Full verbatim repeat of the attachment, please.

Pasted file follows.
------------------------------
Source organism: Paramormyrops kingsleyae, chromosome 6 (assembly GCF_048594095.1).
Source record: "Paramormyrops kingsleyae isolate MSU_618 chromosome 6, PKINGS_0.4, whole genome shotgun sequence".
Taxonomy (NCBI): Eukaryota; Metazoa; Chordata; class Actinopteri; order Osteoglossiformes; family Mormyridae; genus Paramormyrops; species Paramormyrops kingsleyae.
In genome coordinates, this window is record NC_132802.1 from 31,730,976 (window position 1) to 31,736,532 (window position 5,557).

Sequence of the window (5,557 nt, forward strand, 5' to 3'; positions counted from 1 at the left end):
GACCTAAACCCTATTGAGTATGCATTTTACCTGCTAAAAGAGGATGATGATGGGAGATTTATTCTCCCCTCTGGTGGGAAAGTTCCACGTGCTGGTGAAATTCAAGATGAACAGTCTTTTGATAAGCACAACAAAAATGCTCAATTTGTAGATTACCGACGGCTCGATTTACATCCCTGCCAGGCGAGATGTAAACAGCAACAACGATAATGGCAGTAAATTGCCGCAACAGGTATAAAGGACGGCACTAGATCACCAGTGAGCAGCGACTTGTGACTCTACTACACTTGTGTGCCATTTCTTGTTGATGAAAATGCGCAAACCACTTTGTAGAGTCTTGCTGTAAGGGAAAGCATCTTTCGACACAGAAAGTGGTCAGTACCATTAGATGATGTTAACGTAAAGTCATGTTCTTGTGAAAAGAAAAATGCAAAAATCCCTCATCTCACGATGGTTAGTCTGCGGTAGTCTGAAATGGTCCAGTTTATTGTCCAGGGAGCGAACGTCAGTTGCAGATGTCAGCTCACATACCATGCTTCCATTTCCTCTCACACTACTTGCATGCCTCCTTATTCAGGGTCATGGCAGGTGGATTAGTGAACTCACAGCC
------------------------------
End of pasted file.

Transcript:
Source organism: Paramormyrops kingsleyae, chromosome 6 (assembly GCF_048594095.1).
Source record: "Paramormyrops kingsleyae isolate MSU_618 chromosome 6, PKINGS_0.4, whole genome shotgun sequence".
Taxonomy (NCBI): Eukaryota; Metazoa; Chordata; class Actinopteri; order Osteoglossiformes; family Mormyridae; genus Paramormyrops; species Paramormyrops kingsleyae.
In genome coordinates, this window is record NC_132802.1 from 31,730,976 (window position 1) to 31,736,532 (window position 5,557).

Sequence of the window (5,557 nt, forward strand, 5' to 3'; positions counted from 1 at the left end):
GACCTAAACCCTATTGAGTATGCATTTTACCTGCTAAAAGAGGATGATGATGGGAGATTTATTCTCCCCTCTGGTGGGAAAGTTCCACGTGCTGGTGAAATTCAAGATGAACAGTCTTTTGATAAGCACAACAAAAATGCTCAATTTGTAGATTACCGACGGCTCGATTTACATCCCTGCCAGGCGAGATGTAAACAGCAACAACGATAATGGCAGTAAATTGCCGCAACAGGTATAAAGGACGGCACTAGATCACCAGTGAGCAGCGACTTGTGACTCTACTACACTTGTGTGCCATTTCTTGTTGATGAAAATGCGCAAACCACTTTGTAGAGTCTTGCTGTAAGGGAAAGCATCTTTCGACACAGAAAGTGGTCAGTACCATTAGATGATGTTAACGTAAAGTCATGTTCTTGTGAAAAGAAAAATGCAAAAATCCCTCATCTCACGATGGTTAGTCTGCGGTAGTCTGAAATGGTCCAGTTTATTGTCCAGGGAGCGAACGTCAGTTGCAGATGTCAGCTCACATACCATGCTTCCATTTCCTCTCACACTACTTGCATGCCTCCTTATTCAGGGTCATGGCAGGTGGATTAGTGAACTCACAGCC